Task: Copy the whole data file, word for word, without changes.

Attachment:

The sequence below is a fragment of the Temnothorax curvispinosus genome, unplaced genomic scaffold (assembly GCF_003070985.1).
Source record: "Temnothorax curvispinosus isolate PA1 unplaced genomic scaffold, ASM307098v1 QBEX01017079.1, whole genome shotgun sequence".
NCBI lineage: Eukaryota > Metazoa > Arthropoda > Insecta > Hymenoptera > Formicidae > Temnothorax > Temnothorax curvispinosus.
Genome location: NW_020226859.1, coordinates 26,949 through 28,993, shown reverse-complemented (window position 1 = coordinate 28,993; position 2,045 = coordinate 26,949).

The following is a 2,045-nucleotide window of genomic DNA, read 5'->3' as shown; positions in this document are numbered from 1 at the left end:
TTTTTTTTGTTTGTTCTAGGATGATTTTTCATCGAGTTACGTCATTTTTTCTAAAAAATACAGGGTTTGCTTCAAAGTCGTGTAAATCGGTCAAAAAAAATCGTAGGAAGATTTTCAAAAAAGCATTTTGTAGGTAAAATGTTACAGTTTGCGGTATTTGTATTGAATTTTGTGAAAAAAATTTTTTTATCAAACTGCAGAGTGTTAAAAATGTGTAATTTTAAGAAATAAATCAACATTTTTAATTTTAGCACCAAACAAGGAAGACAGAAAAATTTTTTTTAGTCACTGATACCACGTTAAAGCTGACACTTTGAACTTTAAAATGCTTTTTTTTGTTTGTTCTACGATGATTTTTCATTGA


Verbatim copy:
The sequence below is a fragment of the Temnothorax curvispinosus genome, unplaced genomic scaffold (assembly GCF_003070985.1).
Source record: "Temnothorax curvispinosus isolate PA1 unplaced genomic scaffold, ASM307098v1 QBEX01017079.1, whole genome shotgun sequence".
NCBI lineage: Eukaryota > Metazoa > Arthropoda > Insecta > Hymenoptera > Formicidae > Temnothorax > Temnothorax curvispinosus.
Genome location: NW_020226859.1, coordinates 26,949 through 28,993, shown reverse-complemented (window position 1 = coordinate 28,993; position 2,045 = coordinate 26,949).

The following is a 2,045-nucleotide window of genomic DNA, read 5'->3' as shown; positions in this document are numbered from 1 at the left end:
TTTTTTTTGTTTGTTCTAGGATGATTTTTCATCGAGTTACGTCATTTTTTCTAAAAAATACAGGGTTTGCTTCAAAGTCGTGTAAATCGGTCAAAAAAAATCGTAGGAAGATTTTCAAAAAAGCATTTTGTAGGTAAAATGTTACAGTTTGCGGTATTTGTATTGAATTTTGTGAAAAAAATTTTTTTATCAAACTGCAGAGTGTTAAAAATGTGTAATTTTAAGAAATAAATCAACATTTTTAATTTTAGCACCAAACAAGGAAGACAGAAAAATTTTTTTTAGTCACTGATACCACGTTAAAGCTGACACTTTGAACTTTAAAATGCTTTTTTTTGTTTGTTCTACGATGATTTTTCATTGA